City Heights Seniors Want Park Curfew After Alleged Crimes Leave Them Fearful
Wednesday, February 20, 2019
Credit: Ron Tieken / Potiker City Heights Residence tenant
About six months ago, Nancygayle Gallaher was startled by an incident at the City Heights Square Mini Park. The park is right next to Potiker City Heights Residence, a senior facility where she rents an affordable apartment.
The park is a small courtyard where Gallaher used to sit with Preston, her adopted terrier mix. But last summer a man in the park, whom she described as "pretty well lit," made sexual comments toward her. Now, she said, “I don’t go and sit in there anymore unless it’s empty.”
Gallaher said she could put up with a lot because she encountered similar situations during the years she was homeless, but last summer's incident startled her. She said groups of people are bringing crime and drugs into the park.
"It’s just become a party place," Gallaher said.
Potiker residents and management say the problems go further than noise, nuisance and drugs. Now they’re fighting back and asking for a park curfew of 9 p.m. to 5 a.m. They’re seeking preliminary approval this week and hope it moves on to the San Diego City Council for a final OK.
Melinda Forstey, chief operating officer for Serving Seniors, which operates Potiker, said the problems include violence and prostitution. She said the issues are bleeding over into the affordable senior facility, especially when residents return from the park after having a cigarette.
"A lot of our residents do come here (to the park) to smoke and when they are trying to get back in our building sometimes they are followed by someone from the park and they’re fearful to not let them in. So that has caused some instances to happen in our building as well," Forstey said.
In a phone interview, on-site manager Suzanna Rosario told KPBS that staff found a syringe in the building's open bathrooms. Another time in there, they found a man with a woman whom Rosario claimed was known to prostitute. Rosario said employees didn't contact the cops for those incidents but have since started locking the bathrooms.
Forstey said they are now regularly alerting the San Diego Police Department about the ongoing problems.
"They’ve been responsive as they can be. I know they’re understaffed. They were patrolling the park one to two times a day earlier," she said.
The police department would not agree to an interview, but in an email, Mid City Division Captain Todd Griffin said officers are mostly limited to citations for drug use. He confirmed a woman was arrested near the park in December after she attacked a resident and spit on a manager.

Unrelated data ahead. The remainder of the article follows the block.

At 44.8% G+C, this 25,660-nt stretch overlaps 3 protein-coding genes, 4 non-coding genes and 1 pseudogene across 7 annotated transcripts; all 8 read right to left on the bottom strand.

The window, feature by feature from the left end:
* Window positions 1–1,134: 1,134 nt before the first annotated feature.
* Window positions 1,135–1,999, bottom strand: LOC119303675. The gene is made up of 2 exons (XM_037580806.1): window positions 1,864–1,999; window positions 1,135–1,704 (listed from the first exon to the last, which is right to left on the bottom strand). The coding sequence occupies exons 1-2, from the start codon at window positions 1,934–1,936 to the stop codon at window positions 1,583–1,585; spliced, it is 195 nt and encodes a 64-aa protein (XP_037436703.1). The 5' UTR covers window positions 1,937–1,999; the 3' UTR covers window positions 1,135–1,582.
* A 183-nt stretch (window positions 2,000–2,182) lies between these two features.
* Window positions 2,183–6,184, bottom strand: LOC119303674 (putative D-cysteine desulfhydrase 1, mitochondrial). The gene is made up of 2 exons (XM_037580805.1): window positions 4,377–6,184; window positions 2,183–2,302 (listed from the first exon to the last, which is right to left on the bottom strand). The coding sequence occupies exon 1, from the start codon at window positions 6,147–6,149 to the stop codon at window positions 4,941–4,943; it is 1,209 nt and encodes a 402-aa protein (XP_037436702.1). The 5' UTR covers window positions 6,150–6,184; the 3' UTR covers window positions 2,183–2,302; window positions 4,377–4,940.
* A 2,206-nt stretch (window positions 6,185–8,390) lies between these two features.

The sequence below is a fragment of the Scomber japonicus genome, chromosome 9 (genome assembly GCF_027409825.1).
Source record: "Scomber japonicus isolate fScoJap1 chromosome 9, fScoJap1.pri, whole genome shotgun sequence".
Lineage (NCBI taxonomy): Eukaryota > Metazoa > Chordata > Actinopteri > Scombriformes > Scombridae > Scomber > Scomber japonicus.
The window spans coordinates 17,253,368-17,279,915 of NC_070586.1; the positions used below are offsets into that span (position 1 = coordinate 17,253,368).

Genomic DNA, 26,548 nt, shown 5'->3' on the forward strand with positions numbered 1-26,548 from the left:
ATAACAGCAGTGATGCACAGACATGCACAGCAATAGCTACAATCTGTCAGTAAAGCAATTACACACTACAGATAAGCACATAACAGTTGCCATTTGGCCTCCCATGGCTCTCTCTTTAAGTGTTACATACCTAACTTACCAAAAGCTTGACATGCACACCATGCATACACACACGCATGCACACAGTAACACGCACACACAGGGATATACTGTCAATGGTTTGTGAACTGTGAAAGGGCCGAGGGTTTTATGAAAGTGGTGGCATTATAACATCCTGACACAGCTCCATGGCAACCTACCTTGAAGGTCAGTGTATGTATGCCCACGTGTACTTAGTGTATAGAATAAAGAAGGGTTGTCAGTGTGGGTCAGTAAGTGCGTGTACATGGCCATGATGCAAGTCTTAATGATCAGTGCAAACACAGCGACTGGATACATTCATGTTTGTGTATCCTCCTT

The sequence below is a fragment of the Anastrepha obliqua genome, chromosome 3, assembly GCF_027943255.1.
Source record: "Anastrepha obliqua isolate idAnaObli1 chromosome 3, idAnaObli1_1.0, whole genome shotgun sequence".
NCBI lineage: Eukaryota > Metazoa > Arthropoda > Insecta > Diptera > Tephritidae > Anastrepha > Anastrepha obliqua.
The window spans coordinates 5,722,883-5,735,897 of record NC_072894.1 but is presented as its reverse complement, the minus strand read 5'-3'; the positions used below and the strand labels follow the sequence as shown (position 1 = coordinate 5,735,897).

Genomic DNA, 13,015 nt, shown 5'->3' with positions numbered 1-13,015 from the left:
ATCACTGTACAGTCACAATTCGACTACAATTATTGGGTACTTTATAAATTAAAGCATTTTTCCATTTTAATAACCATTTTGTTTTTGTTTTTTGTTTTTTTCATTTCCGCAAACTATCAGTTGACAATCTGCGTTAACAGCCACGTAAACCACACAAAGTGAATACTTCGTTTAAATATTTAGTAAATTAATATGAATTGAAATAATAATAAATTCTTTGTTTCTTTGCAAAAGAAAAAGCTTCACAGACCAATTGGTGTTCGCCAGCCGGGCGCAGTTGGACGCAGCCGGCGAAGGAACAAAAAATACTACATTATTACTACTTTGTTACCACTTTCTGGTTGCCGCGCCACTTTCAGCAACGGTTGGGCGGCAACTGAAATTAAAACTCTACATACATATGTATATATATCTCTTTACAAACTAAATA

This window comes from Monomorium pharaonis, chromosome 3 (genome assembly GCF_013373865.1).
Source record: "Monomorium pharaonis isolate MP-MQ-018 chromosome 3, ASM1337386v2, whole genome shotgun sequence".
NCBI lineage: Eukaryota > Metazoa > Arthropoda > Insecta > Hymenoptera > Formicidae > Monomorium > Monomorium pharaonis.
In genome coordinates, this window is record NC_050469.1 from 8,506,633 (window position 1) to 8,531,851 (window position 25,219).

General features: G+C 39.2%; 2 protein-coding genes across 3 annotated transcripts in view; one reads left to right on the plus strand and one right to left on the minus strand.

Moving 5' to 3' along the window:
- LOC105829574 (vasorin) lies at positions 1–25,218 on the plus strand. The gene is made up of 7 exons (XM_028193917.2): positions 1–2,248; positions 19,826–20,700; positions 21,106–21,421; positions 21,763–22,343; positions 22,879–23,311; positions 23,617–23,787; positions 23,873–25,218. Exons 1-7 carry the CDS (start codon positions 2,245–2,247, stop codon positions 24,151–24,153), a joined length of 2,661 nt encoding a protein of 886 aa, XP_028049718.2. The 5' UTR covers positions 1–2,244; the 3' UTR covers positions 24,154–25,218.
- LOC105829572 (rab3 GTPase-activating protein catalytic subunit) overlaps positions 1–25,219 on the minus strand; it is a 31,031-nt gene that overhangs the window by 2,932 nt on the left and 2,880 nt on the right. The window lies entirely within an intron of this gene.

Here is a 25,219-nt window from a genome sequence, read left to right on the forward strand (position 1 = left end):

Griffin said residents should report problems to the police, mentioning the department's multicultural storefront and meetings with community relations officers, and submit complaints to the city's Get It Done application.
"Policing is a shared responsibility with the community and we rely on our residents to keep us pointed in the right direction," the police captain said in an email.
The city of San Diego also did not provide an interview. Spokesman Tim Graham said in an email that staff is familiar with the situation at the park.
"The Parks and Recreation Department is aware of illegal activity and vandalism occurring at the City Heights Mini Park and has notified San Diego Police Department of the reported issues at the park," said Graham, noting the proposed curfew as a recommendation.
Forstey said staff are reporting incidents to the police and the city and have previously met with a community relations officer.
Their next step is the request to close the park during the night and early morning hours. Potiker is arranging vans to transport seniors to a Park and Recreation Board meeting Thursday where they can make their case, and they have a lot of support from community groups.
A November letter from Price Charities and Price Philanthropies Foundation said it has heard and "observed first-hand" public safety concerns at the park since 2014.
"These activities include gang activity, drug dealing, drug use, prostitution, graffiti and litter related to these damaging activities," said the letter signed by Executive Vice President Sherry Bahrambeygui, who was recently named chief executive officer of PriceSmart.
The City Heights Recreation Advisory Group, City Heights Business Association and SAY San Diego also support the curfew.
Not all Potiker tenants agree people in the park cause problems. One woman who didn’t want to be identified said some are just homeless and need a place to rest. Even resident Gallaher said some are kind, like the man she asked for a quarter to finish laundry.
"He was counting all this change to give me 25 cents — dimes and nickels, and he was going to hand me those dimes and nickels. And I apologized, 'I'm so sorry, I need just a quarter for the dryer,'" she said.
But she agrees something needs to be done. A survey conducted by a tenant found drugs, homeless move-ins and street gangs as the top reasons residents avoid the outdoor space next door.
"It’s just that we can’t use the park, and I honestly, I really don’t what they can do about it," Gallaher said.
Management and residents at a senior apartment facility say a public park next door is drawing criminal activity that's affecting the building's tenants.
To view PDF documents, Download Acrobat Reader.